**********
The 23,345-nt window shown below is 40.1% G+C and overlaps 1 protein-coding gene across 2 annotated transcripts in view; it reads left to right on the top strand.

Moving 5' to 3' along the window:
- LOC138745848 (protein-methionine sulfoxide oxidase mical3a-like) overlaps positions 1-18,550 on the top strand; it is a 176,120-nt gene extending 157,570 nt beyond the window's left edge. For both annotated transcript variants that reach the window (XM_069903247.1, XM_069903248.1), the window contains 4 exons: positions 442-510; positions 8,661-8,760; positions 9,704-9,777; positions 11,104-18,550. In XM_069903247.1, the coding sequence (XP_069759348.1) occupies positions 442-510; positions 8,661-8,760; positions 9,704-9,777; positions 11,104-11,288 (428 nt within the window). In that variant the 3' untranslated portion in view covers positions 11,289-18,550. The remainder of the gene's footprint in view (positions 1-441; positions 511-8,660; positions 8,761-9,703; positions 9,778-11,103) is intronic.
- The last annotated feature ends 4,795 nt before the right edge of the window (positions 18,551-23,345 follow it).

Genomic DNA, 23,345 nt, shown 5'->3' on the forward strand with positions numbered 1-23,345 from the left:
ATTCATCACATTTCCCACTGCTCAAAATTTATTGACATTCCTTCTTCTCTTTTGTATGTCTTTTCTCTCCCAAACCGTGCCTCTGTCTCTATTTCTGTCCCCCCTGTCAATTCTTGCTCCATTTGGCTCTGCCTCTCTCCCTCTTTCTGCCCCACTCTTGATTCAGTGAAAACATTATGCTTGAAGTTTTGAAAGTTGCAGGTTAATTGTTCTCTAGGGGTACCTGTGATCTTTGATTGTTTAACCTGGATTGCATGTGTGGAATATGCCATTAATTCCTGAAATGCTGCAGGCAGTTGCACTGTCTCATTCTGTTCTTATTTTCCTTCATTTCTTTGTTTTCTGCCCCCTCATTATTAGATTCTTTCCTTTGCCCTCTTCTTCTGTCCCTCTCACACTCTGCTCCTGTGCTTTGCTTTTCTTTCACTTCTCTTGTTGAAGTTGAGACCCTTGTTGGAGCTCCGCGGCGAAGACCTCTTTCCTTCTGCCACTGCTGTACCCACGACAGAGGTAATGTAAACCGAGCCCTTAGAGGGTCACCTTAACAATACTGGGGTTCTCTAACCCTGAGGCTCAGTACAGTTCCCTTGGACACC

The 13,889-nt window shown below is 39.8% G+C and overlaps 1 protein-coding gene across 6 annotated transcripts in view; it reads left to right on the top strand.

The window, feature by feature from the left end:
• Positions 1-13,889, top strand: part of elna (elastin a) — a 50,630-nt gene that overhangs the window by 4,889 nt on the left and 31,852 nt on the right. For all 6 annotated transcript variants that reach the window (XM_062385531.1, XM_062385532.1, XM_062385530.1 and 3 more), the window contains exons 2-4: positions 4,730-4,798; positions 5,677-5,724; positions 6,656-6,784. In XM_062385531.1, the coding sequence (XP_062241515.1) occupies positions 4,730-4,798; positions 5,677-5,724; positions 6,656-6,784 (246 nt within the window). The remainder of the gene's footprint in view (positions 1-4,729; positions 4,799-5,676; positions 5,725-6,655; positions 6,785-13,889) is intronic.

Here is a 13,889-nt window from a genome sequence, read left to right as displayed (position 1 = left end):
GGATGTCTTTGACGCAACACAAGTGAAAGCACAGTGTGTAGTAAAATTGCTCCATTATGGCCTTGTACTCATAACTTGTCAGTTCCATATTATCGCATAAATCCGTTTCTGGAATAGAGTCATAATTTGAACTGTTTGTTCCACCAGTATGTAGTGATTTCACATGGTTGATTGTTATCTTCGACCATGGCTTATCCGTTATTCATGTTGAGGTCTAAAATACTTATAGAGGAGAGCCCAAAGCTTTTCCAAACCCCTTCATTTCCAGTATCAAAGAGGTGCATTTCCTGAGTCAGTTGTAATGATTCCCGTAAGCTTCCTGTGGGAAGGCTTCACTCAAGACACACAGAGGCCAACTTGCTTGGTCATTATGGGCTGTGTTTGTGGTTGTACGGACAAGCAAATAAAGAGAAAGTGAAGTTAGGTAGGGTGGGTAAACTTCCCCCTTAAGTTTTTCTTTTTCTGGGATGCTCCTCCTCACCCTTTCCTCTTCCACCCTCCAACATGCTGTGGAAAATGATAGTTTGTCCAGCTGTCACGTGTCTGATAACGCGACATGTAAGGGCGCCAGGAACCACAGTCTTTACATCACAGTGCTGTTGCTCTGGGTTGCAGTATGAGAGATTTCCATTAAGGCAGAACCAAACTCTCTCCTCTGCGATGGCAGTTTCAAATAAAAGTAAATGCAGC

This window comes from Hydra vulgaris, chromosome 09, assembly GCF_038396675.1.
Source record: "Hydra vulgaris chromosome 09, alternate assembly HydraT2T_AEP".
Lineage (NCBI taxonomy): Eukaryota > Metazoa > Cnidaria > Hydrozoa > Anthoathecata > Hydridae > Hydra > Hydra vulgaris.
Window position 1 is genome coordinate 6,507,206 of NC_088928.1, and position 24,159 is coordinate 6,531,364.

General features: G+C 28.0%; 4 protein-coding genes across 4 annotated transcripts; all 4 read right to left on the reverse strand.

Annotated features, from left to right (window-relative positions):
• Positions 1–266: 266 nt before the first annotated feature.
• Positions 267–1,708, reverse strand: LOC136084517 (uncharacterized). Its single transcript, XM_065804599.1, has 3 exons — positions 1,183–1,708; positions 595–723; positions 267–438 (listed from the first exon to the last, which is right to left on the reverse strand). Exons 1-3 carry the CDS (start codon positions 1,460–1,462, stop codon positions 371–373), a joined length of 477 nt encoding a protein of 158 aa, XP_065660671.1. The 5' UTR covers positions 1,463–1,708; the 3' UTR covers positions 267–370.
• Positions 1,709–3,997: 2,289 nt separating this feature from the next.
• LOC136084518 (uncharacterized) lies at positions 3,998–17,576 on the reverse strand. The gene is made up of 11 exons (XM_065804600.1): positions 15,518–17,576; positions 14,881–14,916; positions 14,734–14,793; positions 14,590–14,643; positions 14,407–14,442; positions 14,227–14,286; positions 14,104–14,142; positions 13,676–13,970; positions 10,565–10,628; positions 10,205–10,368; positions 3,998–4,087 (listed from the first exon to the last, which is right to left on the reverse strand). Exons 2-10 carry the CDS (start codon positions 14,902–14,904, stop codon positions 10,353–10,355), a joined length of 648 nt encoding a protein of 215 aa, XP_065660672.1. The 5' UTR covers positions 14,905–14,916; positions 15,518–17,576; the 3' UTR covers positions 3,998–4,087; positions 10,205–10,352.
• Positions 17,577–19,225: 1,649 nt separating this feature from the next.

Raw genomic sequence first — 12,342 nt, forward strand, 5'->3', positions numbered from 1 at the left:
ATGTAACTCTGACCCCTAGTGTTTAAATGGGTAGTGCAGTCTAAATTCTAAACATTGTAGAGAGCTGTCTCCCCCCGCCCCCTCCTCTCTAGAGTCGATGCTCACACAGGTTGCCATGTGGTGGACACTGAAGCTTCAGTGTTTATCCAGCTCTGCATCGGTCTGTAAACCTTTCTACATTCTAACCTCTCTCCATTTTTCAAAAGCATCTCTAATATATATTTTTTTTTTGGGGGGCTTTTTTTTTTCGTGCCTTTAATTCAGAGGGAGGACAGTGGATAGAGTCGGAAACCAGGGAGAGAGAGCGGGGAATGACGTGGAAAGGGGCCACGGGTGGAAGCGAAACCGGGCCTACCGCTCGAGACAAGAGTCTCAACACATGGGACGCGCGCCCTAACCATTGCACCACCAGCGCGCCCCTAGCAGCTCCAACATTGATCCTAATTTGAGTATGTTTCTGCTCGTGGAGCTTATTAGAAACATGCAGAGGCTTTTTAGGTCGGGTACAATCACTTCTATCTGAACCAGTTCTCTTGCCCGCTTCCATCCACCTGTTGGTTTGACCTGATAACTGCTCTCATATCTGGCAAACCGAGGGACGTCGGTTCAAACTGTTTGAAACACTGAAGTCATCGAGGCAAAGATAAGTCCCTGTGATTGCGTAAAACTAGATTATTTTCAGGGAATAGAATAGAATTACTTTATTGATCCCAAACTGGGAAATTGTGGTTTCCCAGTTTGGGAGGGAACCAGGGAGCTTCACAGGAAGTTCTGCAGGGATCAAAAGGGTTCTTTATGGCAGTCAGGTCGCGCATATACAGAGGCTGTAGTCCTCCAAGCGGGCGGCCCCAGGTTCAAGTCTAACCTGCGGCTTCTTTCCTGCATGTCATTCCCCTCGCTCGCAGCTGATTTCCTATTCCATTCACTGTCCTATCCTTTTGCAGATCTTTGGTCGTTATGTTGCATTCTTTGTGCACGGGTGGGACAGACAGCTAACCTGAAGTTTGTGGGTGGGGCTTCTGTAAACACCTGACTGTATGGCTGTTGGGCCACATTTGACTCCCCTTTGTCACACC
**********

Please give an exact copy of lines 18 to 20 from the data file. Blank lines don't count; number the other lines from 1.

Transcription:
• Positions 1–266: 266 nt before the first annotated feature.
• Positions 267–1,708, reverse strand: LOC136084517 (uncharacterized). Its single transcript, XM_065804599.1, has 3 exons — positions 1,183–1,708; positions 595–723; positions 267–438 (listed from the first exon to the last, which is right to left on the reverse strand). Exons 1-3 carry the CDS (start codon positions 1,460–1,462, stop codon positions 371–373), a joined length of 477 nt encoding a protein of 158 aa, XP_065660671.1. The 5' UTR covers positions 1,463–1,708; the 3' UTR covers positions 267–370.
• Positions 1,709–3,997: 2,289 nt separating this feature from the next.